In its study, Dr. Neuhaus' team found that 38 percent of the SSC youth frequently experienced at least one significant GI symptom. The most common problems were constipation and diarrhea. Less frequent problems included excessive gas, severe abdominal pain, vomiting, and reflux.1 The study relied on parents' answers to questions about their child's medical histories, provided during extensive interviews at clinics across North America.
Other studies have found GI problems in anywhere from 9 to 70 percent of children with autism, with autism clinics reporting the highest percentage, according to an article in the medical journal Pediatrics.4
Links between GI problems and psychiatric problems have been reported in children who do not have autism.5, 6 And the symptoms of some conditions, such as anxiety and depression, may include changes or problems with eating or digestion.
It's not known why GI problems are so common in autism. Dr. Neuhaus' team, which included three psychologists and a medical doctor, offered a few theories. Some research has found that certain genetic changes found in some people with autism also affect the GI system. There also may be a sensory component. Many people with autism are extremely sensitive to input from their senses, such as touch, smell, hearing, or sight. So they may feel their gastrointestinal pain more intensely than others.1
For children and teenagers alike, the study found, those with more anxiety and depression had more ASD symptoms, higher verbal IQ scores, and more GI symptoms. Those with aggressive behaviors, or who hit or injured themselves, were more likely to have more ASD symptoms, more problems with daily living skills, more GI problems, and a lower family income.1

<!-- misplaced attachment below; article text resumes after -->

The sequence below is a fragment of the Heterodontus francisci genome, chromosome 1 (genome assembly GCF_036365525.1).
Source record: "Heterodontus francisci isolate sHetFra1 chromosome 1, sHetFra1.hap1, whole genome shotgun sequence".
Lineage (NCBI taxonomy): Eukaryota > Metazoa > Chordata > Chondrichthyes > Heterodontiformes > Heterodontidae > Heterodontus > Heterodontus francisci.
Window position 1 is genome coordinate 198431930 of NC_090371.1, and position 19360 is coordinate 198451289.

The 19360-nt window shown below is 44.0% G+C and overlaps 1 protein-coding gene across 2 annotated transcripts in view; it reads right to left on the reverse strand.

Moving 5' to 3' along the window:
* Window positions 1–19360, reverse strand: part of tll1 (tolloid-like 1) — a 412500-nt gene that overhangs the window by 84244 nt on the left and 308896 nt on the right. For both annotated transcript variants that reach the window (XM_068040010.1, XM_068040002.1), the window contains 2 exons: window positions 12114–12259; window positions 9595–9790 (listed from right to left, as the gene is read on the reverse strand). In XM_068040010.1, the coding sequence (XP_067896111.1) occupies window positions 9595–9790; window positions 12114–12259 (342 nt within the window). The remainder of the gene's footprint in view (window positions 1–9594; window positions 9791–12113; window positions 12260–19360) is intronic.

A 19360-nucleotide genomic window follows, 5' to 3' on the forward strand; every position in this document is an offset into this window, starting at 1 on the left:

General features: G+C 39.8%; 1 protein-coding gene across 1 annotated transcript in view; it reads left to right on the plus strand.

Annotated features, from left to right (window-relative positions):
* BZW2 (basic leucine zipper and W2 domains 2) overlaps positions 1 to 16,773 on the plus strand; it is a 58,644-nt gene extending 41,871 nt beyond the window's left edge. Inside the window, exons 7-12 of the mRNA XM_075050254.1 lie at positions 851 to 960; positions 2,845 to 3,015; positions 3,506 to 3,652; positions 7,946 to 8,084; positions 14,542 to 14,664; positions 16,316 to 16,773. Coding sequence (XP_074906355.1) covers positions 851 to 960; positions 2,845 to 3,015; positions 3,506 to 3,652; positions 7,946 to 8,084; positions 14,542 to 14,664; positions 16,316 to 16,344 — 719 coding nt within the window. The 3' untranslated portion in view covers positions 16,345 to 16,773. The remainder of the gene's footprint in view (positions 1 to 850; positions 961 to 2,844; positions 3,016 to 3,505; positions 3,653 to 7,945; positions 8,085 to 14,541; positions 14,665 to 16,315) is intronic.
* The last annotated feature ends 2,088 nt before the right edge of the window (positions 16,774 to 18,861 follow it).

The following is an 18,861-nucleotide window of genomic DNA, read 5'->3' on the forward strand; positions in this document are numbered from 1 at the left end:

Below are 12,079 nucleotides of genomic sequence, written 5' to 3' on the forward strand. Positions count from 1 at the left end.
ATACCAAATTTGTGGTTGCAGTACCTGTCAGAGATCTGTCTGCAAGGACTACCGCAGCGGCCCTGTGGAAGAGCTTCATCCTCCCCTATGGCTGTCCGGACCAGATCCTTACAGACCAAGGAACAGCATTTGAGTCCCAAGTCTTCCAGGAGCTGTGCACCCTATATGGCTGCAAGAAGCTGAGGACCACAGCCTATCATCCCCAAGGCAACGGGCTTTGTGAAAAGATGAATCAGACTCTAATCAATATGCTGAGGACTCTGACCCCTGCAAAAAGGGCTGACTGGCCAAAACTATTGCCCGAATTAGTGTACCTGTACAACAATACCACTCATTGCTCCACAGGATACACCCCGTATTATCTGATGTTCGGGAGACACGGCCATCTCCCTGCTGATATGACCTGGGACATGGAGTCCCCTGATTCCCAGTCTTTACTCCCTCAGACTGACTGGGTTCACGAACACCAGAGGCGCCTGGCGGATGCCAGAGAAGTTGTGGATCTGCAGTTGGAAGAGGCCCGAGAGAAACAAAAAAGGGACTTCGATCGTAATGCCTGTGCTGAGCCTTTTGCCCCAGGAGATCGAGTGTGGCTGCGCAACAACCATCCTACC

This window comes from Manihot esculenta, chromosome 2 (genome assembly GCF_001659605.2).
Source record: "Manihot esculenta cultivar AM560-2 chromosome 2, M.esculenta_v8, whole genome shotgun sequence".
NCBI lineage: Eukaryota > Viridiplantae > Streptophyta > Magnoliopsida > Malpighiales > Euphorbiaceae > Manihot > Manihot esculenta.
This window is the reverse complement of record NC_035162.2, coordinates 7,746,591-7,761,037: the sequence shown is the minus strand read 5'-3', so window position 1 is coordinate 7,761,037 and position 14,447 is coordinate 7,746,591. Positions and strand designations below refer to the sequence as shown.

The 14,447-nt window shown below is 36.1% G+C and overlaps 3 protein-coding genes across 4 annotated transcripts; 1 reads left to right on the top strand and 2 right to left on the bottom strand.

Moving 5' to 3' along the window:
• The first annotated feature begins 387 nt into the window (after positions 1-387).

The researchers urge mental health providers, such as doctors, psychologists, counselors and therapists, to ask about GI symptoms in their young patients with autism. The GI complaints "may serve to contribute to the behavioral concerns for which a family is seeking services."1
Treating and reducing GI symptoms "may be an important part of reducing a broad array of mental health [symptoms] in this population, and may be critical in improving quality of life and overall functioning," according to the study.1
"We could have more impact on kids' well-being," Dr. Neuhaus said.
Other articles on these issues include:
- What Causes GI Problems in Autism?
- An Autism Speaks' video, "Office Hours with Dr. Tim Buie – Acid Reflux and Autism," explores possible behavioral signs of acid reflux in children who have minimal verbal skills.
- Neuhaus, E., Bernier, R. A., Tham, S. W., & Webb, S. J. (2018). Gastrointestinal and psychiatric symptoms among children and adolescents with autism spectrum disorder. Frontiers in Psychiatry, 9, 515. Abstract.
- Simonoff, E., Pickles, A., Charman, T., Chandler, S., Loucas, T., & Baird, G. (2008). Psychiatric disorders in children with autism spectrum disorders: Prevalence, comorbidity, and associated factors in a population-derived sample. Journal of the American Academy of Child and Adolescent Psychiatry, 47(8), 921-929. doi:10.1097/CHI.0b013e318179964f. Abstract.
- Lever, A. G., & Geurts, H. M. (2016). Psychiatric co-occurring symptoms and disorders in young, middle-aged, and older adults with autism spectrum disorder. Journal of Autism and Developmental Disorders, 46(6), 1916-1930. doi:10.1007/s10803-016-2722-8 [doi] Abstract.
- Buie, T., Campbell, D. B., Fuchs, G. J.,3rd, Furuta, G. T., Levy, J., Vandewater, J., . . . Winter, H. (2010). Evaluation, diagnosis, and treatment of gastrointestinal disorders in individuals with ASDs: A consensus report. Pediatrics, 125 Suppl 1, S1-18. doi:10.1542/peds.2009-1878C [doi] Abstract.
- Jameson, N. D., Sheppard, B. K., Lateef, T. M., Vande Voort, J. L., He, J., & Merikangas, K. R. (2016). Medical comorbidity of attention-deficit/hyperactivity disorder in US adolescents. J Child Neurol, 31(11), 1282-1289. doi:10.1177/0883073816653782. Abstract.
- Gontard, A., Moritz, A., Thome-Granz, S., & Equit, M. (2015). Abdominal pain symptoms are associated with anxiety and depression in young children. Acta Paediatrica, 104(11), 1156-1163. doi:10.1111/apa.13134. Abstract.